25, when he entered Pisces; St. Mark on Apr. 25, when he entered Taurus; Corpus Christi on May 26, when he entered Gemini; St. James on July 25, when he entered Cancer; St. Bartholomew on Aug. 24, when he entered Virgo; Simon and Jude on Octob. 28, when he entered Scorpius: and if there were any other remarkable days in the Julian Calendar, they placed the Saints upon them, as St. Barnabas on June 1, where Ovid seems to place the feast of Vesta and Fortuna, and the goddess Matuta; and St.

Philip and James on the first of May, a day dedicated both to the Bona Dea, or Magna Mater, and to the goddess Flora, and still celebrated with her rites. All which shows that these days were fixed in the first Christian Calendars by Mathematicians at pleasure, without any ground in tradition; and that the Christians afterwards took up with what they found in the Calendars.

Neither was there any certain tradition about the years of Christ. For the Christians who first began to enquire into these things, as Clemens Alexandrinus, Origen, Tertullian, Julius Africanus, Lactantius, Jerome, St.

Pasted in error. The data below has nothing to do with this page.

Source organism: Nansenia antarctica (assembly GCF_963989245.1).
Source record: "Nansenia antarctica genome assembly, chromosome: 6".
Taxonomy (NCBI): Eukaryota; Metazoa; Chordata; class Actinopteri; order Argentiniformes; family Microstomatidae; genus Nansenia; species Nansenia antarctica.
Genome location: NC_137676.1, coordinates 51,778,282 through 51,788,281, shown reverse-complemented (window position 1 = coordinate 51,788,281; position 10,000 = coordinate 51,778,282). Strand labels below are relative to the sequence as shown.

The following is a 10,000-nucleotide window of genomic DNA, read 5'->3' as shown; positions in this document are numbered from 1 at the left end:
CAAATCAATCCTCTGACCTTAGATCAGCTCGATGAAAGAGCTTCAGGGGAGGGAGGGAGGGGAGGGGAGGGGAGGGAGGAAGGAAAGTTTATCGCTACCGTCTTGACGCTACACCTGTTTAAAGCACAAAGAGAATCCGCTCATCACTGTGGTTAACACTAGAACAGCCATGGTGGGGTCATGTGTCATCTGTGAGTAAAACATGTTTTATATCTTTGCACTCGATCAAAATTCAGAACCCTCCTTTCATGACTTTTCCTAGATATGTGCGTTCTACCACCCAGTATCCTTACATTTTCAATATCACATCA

Austin, Sulpicius Severus, Prosper, and as many as place the death of Christ in the 15th or 16th year of Tiberius, make Christ to have preached but one year, or at most but two. At length Eusebius discovered four successive Passovers in the Gospel of John, and thereupon set on foot an opinion that he preached three years and an half; and so died in the 19th year of tiberius. Others afterwards, finding the opinion that he died in the Equinox Mar. 25, more consonant to the times of the Jewish Passover, in the 17th and 20th years, have placed his death in one of those two years.

Neither is there any greater certainty in the opinions about the time of his birth. The first Christians placed his baptism near the beginning of the 15th year of Tiberius; and thence reckoning thirty years backwards, placed his birth in the 43d Julian year, the 42d of Augustus and the 28th of the Actiac victory. This was the opinion which obtained in the first ages, till Dionysius Exiguus, placing the baptism of Christ in the 16th year of Tiberius, and misinterpreting the text of Luke 3:23. as if Jesus was only beginning to be 30 years old when he was baptized, invented the vulgar account, in which his birth is placed two years later than before. As therefore relating to these things there is no tradition worth considering; let us lay aside all and examine what prejudices can be gathered from records of good account.